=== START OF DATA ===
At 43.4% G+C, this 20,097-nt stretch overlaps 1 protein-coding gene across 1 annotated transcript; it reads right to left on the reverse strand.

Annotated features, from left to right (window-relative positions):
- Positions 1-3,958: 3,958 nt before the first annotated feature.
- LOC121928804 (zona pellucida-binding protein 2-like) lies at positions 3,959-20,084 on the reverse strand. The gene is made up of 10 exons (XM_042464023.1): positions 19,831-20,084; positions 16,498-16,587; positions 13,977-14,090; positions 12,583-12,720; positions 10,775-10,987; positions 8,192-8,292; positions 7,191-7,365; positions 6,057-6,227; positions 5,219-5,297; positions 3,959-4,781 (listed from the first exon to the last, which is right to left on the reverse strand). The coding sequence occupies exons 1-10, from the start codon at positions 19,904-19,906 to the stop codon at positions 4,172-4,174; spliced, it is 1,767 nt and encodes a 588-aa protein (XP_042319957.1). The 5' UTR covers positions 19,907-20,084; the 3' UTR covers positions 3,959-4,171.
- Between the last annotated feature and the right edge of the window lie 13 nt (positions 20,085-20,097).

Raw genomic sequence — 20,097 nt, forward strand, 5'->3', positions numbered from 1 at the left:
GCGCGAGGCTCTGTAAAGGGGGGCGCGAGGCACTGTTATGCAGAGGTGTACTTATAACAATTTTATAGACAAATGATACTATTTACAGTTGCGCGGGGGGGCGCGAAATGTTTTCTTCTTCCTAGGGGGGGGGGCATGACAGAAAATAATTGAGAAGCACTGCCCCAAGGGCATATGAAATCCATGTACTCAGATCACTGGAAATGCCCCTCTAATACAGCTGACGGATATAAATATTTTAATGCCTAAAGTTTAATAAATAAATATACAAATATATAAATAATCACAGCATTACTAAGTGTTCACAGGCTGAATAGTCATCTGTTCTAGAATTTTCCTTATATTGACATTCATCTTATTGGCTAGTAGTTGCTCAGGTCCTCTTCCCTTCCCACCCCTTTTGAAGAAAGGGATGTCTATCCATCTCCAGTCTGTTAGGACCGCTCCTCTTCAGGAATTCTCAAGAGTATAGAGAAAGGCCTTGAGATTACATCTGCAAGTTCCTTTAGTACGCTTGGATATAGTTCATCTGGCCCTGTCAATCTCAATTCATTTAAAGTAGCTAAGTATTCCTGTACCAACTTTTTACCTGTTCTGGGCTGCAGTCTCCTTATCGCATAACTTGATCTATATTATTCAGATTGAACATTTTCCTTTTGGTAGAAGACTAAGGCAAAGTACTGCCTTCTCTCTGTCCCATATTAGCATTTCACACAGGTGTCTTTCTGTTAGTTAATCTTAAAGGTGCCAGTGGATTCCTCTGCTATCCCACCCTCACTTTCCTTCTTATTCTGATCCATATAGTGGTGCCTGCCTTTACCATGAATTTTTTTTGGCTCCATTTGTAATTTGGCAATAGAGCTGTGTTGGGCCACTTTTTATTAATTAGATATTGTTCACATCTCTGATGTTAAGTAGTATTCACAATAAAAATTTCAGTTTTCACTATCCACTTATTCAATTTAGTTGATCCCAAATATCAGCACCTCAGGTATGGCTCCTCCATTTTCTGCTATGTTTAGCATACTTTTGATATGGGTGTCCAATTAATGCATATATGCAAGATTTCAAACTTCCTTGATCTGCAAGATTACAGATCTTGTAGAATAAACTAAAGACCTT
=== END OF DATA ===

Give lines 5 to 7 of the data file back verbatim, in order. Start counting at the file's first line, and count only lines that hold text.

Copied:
- Between the last annotated feature and the right edge of the window lie 13 nt (positions 20,085-20,097).

Raw genomic sequence — 20,097 nt, forward strand, 5'->3', positions numbered from 1 at the left:
GCGCGAGGCTCTGTAAAGGGGGGCGCGAGGCACTGTTATGCAGAGGTGTACTTATAACAATTTTATAGACAAATGATACTATTTACAGTTGCGCGGGGGGGCGCGAAATGTTTTCTTCTTCCTAGGGGGGGGGGCATGACAGAAAATAATTGAGAAGCACTGCCCCAAGGGCATATGAAATCCATGTACTCAGATCACTGGAAATGCCCCTCTAATACAGCTGACGGATATAAATATTTTAATGCCTAAAGTTTAATAAATAAATATACAAATATATAAATAATCACAGCATTACTAAGTGTTCACAGGCTGAATAGTCATCTGTTCTAGAATTTTCCTTATATTGACATTCATCTTATTGGCTAGTAGTTGCTCAGGTCCTCTTCCCTTCCCACCCCTTTTGAAGAAAGGGATGTCTATCCATCTCCAGTCTGTTAGGACCGCTCCTCTTCAGGAATTCTCAAGAGTATAGAGAAAGGCCTTGAGATTACATCTGCAAGTTCCTTTAGTACGCTTGGATATAGTTCATCTGGCCCTGTCAATCTCAATTCATTTAAAGTAGCTAAGTATTCCTGTACCAACTTTTTACCTGTTCTGGGCTGCAGTCTCCTTATCGCATAACTTGATCTATATTATTCAGATTGAACATTTTCCTTTTGGTAGAAGACTAAGGCAAAGTACTGCCTTCTCTCTGTCCCATATTAGCATTTCACACAGGTGTCTTTCTGTTAGTTAATCTTAAAGGTGCCAGTGGATTCCTCTGCTATCCCACCCTCACTTTCCTTCTTATTCTGATCCATATAGTGGTGCCTGCCTTTACCATGAATTTTTTTTGGCTCCATTTGTAATTTGGCAATAGAGCTGTGTTGGGCCACTTTTTATTAATTAGATATTGTTCACATCTCTGATGTTAAGTAGTATTCACAATAAAAATTTCAGTTTTCACTATCCACTTATTCAATTTAGTTGATCCCAAATATCAGCACCTCAGGTATGGCTCCTCCATTTTCTGCTATGTTTAGCATACTTTTGATATGGGTGTCCAATTAATGCATATATGCAAGATTTCAAACTTCCTTGATCTGCAAGATTACAGATCTTGTAGAATAAACTAAAGACCTT